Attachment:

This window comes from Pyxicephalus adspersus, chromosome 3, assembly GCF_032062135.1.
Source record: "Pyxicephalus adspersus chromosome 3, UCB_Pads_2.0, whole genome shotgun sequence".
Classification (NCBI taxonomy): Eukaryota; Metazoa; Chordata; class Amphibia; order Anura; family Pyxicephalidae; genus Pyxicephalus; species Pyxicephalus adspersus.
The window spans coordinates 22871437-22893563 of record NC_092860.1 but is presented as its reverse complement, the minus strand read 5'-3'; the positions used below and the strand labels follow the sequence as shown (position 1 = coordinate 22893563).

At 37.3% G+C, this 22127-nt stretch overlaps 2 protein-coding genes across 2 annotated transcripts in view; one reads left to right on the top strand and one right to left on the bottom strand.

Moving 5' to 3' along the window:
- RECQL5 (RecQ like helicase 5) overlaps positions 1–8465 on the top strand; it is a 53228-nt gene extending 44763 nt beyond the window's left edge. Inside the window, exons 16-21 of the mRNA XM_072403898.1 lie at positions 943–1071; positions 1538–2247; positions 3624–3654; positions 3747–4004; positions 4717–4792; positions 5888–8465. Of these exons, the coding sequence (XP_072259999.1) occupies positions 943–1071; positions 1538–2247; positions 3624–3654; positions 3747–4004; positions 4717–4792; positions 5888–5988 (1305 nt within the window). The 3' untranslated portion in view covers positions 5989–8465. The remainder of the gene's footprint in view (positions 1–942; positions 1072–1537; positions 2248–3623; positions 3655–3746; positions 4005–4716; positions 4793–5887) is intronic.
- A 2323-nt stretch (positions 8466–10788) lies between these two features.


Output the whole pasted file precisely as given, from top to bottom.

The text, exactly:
This window comes from Pyxicephalus adspersus, chromosome 3, assembly GCF_032062135.1.
Source record: "Pyxicephalus adspersus chromosome 3, UCB_Pads_2.0, whole genome shotgun sequence".
Classification (NCBI taxonomy): Eukaryota; Metazoa; Chordata; class Amphibia; order Anura; family Pyxicephalidae; genus Pyxicephalus; species Pyxicephalus adspersus.
The window spans coordinates 22871437-22893563 of record NC_092860.1 but is presented as its reverse complement, the minus strand read 5'-3'; the positions used below and the strand labels follow the sequence as shown (position 1 = coordinate 22893563).

At 37.3% G+C, this 22127-nt stretch overlaps 2 protein-coding genes across 2 annotated transcripts in view; one reads left to right on the top strand and one right to left on the bottom strand.

Moving 5' to 3' along the window:
- RECQL5 (RecQ like helicase 5) overlaps positions 1–8465 on the top strand; it is a 53228-nt gene extending 44763 nt beyond the window's left edge. Inside the window, exons 16-21 of the mRNA XM_072403898.1 lie at positions 943–1071; positions 1538–2247; positions 3624–3654; positions 3747–4004; positions 4717–4792; positions 5888–8465. Of these exons, the coding sequence (XP_072259999.1) occupies positions 943–1071; positions 1538–2247; positions 3624–3654; positions 3747–4004; positions 4717–4792; positions 5888–5988 (1305 nt within the window). The 3' untranslated portion in view covers positions 5989–8465. The remainder of the gene's footprint in view (positions 1–942; positions 1072–1537; positions 2248–3623; positions 3655–3746; positions 4005–4716; positions 4793–5887) is intronic.
- A 2323-nt stretch (positions 8466–10788) lies between these two features.